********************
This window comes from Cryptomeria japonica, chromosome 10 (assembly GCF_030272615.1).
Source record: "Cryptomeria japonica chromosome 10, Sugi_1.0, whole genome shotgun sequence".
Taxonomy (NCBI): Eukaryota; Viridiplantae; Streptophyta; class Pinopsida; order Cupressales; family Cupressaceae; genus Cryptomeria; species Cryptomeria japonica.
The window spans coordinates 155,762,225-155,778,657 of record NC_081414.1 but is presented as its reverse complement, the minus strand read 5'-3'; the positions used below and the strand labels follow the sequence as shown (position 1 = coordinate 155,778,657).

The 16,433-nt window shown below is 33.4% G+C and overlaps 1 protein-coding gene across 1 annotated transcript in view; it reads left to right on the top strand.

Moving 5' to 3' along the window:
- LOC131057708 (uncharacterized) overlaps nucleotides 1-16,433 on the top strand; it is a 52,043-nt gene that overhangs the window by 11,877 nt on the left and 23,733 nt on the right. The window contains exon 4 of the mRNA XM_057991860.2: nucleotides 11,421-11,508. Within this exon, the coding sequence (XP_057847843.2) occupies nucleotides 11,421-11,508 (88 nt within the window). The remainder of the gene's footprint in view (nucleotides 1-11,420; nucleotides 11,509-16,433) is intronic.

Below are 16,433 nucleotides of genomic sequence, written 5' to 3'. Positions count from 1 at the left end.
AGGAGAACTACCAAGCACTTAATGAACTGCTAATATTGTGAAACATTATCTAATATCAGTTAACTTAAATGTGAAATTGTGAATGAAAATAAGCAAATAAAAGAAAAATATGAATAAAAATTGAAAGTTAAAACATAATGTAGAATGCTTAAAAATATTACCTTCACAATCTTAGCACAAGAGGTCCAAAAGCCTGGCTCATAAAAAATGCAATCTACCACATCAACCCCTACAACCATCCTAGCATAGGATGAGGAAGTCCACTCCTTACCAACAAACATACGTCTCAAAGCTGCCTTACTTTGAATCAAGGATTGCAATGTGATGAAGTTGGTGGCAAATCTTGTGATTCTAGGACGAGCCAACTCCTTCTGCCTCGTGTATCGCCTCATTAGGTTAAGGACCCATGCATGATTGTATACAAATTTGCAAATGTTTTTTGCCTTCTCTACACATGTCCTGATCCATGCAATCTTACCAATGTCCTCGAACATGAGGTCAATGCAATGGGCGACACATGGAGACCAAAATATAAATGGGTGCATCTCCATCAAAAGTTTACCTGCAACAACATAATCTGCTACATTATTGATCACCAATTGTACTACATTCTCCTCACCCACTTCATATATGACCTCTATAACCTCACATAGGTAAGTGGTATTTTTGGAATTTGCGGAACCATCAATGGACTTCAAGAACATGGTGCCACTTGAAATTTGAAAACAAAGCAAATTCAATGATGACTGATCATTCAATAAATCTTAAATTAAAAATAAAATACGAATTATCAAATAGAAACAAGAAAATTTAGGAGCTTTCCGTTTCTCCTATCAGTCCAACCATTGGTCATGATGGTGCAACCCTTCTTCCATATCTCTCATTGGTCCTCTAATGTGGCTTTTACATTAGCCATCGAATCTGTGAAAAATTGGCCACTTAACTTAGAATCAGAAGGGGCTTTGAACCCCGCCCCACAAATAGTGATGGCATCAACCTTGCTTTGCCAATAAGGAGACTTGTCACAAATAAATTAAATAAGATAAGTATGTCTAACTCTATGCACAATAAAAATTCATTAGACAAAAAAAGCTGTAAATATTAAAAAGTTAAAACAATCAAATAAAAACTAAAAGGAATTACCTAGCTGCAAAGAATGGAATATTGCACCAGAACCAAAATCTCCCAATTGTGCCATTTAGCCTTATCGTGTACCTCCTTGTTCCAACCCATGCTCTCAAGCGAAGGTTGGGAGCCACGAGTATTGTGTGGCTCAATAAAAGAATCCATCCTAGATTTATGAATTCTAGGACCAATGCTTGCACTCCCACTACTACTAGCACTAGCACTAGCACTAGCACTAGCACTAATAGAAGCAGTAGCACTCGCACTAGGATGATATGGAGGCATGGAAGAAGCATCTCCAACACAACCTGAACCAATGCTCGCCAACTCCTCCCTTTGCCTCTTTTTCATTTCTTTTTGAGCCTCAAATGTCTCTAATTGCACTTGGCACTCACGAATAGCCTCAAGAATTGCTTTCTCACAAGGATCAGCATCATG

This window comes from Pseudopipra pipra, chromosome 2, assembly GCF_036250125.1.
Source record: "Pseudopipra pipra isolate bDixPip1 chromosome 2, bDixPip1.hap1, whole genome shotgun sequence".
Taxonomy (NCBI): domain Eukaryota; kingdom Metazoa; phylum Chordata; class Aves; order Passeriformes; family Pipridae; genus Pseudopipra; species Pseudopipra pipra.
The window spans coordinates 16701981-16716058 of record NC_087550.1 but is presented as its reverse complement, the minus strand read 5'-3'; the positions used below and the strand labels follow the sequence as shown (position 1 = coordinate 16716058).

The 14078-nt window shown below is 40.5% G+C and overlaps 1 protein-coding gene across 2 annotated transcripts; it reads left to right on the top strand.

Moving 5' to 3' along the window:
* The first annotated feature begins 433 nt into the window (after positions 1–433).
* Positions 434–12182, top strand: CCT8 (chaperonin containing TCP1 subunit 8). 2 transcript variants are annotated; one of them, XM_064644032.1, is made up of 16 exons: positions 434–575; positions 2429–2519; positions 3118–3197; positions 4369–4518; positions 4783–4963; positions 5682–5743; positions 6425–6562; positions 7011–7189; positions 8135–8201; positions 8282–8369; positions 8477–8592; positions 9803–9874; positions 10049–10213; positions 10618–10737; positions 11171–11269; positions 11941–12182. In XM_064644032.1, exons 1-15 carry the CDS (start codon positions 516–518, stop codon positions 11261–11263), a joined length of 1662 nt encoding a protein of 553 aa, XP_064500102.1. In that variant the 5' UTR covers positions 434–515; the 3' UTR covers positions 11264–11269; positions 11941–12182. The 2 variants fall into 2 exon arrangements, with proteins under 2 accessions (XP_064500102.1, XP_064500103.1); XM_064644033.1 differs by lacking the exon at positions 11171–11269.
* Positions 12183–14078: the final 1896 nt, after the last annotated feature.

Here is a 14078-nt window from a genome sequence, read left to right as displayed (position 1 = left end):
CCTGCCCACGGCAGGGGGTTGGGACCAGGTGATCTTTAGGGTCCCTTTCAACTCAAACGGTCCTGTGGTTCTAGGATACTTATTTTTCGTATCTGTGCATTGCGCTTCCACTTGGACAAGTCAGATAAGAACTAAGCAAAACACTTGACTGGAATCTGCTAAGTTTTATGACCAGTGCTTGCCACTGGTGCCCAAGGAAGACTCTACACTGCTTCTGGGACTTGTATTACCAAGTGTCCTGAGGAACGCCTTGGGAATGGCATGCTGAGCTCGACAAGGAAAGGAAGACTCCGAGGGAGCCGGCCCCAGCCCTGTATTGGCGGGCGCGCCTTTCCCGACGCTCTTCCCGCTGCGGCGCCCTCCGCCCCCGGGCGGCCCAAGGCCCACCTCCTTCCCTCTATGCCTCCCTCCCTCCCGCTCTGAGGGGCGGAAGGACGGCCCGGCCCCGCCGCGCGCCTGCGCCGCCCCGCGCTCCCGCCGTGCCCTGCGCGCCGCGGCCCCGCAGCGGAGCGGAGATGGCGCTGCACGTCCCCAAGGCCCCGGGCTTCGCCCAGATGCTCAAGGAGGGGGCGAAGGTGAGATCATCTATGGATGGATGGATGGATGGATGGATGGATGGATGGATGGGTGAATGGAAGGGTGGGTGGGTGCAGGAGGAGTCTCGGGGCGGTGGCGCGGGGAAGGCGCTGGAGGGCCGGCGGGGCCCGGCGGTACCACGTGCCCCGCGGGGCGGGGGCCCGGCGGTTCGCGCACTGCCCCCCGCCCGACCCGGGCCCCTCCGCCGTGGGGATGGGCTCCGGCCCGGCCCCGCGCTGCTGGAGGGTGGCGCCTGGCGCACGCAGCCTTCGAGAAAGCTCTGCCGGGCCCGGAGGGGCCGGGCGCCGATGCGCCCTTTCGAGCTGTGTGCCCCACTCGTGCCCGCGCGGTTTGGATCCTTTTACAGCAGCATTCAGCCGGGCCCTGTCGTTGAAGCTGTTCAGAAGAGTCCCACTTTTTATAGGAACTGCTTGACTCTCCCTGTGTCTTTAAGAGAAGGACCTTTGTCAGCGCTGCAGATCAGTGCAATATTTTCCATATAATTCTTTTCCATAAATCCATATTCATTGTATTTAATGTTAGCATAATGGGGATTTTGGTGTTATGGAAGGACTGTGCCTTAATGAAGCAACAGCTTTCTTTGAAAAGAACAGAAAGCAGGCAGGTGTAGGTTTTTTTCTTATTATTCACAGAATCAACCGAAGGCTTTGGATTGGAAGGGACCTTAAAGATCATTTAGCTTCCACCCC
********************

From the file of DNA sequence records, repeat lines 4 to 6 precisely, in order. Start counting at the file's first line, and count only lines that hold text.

The window spans coordinates 155,762,225-155,778,657 of record NC_081414.1 but is presented as its reverse complement, the minus strand read 5'-3'; the positions used below and the strand labels follow the sequence as shown (position 1 = coordinate 155,778,657).

The 16,433-nt window shown below is 33.4% G+C and overlaps 1 protein-coding gene across 1 annotated transcript in view; it reads left to right on the top strand.

Moving 5' to 3' along the window: